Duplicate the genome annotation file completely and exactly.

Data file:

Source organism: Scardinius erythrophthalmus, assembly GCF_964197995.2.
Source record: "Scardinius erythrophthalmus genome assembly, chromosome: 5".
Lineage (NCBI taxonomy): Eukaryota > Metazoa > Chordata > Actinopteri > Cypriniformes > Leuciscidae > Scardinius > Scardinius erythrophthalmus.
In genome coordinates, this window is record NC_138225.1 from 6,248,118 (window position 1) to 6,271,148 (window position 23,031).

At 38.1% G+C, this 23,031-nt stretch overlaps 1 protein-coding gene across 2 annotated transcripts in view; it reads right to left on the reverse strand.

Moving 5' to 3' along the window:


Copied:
Source organism: Scardinius erythrophthalmus, assembly GCF_964197995.2.
Source record: "Scardinius erythrophthalmus genome assembly, chromosome: 5".
Lineage (NCBI taxonomy): Eukaryota > Metazoa > Chordata > Actinopteri > Cypriniformes > Leuciscidae > Scardinius > Scardinius erythrophthalmus.
In genome coordinates, this window is record NC_138225.1 from 6,248,118 (window position 1) to 6,271,148 (window position 23,031).

At 38.1% G+C, this 23,031-nt stretch overlaps 1 protein-coding gene across 2 annotated transcripts in view; it reads right to left on the reverse strand.

Moving 5' to 3' along the window: